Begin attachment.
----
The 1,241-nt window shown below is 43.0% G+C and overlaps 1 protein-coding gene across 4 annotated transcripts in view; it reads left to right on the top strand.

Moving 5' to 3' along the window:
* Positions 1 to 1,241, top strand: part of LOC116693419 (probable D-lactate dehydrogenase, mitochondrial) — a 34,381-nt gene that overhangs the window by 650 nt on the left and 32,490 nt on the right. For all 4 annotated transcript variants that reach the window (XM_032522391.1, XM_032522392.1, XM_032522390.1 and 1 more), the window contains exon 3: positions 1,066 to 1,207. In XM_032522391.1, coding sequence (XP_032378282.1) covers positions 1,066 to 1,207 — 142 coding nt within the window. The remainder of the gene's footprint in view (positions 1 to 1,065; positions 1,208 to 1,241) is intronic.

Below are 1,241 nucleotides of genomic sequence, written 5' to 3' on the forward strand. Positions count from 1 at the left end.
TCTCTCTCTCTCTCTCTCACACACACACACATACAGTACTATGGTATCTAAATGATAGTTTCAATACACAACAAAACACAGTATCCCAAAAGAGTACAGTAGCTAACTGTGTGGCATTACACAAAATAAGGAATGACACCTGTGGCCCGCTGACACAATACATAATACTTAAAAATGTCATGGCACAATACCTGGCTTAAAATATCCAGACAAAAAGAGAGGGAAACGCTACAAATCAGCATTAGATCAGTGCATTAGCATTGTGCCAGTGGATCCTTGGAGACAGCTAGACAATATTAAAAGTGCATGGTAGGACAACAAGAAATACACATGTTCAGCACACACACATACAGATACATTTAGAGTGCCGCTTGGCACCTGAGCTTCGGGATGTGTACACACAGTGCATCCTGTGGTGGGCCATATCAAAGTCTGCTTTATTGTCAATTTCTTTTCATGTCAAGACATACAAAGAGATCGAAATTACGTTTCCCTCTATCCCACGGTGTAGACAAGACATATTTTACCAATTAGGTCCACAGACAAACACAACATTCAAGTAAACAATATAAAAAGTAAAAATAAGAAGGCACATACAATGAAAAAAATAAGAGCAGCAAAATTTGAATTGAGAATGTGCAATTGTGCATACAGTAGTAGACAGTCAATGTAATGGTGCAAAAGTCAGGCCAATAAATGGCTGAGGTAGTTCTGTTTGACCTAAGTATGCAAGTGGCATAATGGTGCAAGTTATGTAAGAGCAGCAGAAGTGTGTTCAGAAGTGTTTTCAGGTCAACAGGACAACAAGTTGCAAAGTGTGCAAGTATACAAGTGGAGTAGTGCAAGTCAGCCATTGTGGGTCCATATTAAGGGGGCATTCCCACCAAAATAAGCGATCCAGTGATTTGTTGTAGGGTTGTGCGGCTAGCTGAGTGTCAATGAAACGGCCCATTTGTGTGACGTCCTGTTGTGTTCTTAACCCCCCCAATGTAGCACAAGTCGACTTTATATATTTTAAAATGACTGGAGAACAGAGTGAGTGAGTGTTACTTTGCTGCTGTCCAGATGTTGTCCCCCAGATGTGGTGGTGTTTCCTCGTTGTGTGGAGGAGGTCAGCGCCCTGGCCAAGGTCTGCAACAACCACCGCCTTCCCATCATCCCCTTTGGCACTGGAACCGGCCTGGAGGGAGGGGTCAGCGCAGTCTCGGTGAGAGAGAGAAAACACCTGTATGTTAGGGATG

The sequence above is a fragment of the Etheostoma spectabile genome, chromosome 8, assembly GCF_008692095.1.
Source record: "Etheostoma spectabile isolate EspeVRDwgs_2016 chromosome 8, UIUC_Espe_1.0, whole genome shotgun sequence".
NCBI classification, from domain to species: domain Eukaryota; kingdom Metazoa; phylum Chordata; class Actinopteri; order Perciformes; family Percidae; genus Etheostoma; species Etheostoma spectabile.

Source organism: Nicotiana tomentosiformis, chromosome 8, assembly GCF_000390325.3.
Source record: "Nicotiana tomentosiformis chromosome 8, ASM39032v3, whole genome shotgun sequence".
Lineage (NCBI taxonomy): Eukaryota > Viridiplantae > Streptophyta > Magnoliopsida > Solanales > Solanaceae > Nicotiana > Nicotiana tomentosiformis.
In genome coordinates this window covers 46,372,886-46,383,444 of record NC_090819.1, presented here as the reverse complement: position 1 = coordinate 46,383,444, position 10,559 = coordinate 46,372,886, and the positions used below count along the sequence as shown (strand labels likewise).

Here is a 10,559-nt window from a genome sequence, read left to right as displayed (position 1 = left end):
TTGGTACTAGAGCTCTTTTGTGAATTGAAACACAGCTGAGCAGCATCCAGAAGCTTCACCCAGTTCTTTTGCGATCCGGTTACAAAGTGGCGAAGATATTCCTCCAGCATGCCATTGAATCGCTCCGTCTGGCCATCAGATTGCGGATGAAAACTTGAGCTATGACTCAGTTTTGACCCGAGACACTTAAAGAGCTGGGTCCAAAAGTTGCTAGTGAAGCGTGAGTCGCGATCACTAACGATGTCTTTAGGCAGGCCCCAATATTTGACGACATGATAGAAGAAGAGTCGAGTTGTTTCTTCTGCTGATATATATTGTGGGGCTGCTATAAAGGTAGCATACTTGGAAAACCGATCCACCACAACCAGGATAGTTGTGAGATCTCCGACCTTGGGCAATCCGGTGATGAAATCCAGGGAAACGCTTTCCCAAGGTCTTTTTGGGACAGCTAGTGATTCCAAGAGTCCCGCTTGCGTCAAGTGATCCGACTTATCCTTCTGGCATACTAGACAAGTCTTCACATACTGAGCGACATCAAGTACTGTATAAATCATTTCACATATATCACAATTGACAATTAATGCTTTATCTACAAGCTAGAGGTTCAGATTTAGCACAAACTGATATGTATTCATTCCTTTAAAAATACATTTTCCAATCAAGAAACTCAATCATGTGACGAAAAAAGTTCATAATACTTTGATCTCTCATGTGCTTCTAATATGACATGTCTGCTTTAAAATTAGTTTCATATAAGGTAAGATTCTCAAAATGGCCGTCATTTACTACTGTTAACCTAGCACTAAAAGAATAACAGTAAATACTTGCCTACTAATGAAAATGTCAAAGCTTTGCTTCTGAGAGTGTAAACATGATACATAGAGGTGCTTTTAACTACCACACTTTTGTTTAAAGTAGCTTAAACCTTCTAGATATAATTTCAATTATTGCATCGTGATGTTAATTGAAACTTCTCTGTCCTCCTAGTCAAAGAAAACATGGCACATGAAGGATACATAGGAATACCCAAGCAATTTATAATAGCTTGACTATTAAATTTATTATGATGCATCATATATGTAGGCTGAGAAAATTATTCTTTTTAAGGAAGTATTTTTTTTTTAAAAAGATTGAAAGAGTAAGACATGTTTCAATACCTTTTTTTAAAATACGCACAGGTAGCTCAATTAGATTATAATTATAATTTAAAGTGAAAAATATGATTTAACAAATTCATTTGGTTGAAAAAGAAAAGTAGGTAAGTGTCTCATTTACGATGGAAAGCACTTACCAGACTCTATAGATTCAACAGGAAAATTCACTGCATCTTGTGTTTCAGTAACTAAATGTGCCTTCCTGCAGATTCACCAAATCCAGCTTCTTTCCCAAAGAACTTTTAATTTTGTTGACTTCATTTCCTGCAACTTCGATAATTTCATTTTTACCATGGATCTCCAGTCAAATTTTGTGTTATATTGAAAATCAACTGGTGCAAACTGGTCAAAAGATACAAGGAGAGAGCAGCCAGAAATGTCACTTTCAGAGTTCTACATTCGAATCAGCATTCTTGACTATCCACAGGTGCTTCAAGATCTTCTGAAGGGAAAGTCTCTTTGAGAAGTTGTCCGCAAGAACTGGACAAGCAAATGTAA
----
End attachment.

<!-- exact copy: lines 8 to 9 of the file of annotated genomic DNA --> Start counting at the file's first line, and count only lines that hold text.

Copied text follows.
NCBI classification, from domain to species: domain Eukaryota; kingdom Metazoa; phylum Chordata; class Actinopteri; order Perciformes; family Percidae; genus Etheostoma; species Etheostoma spectabile.

Source organism: Nicotiana tomentosiformis, chromosome 8, assembly GCF_000390325.3.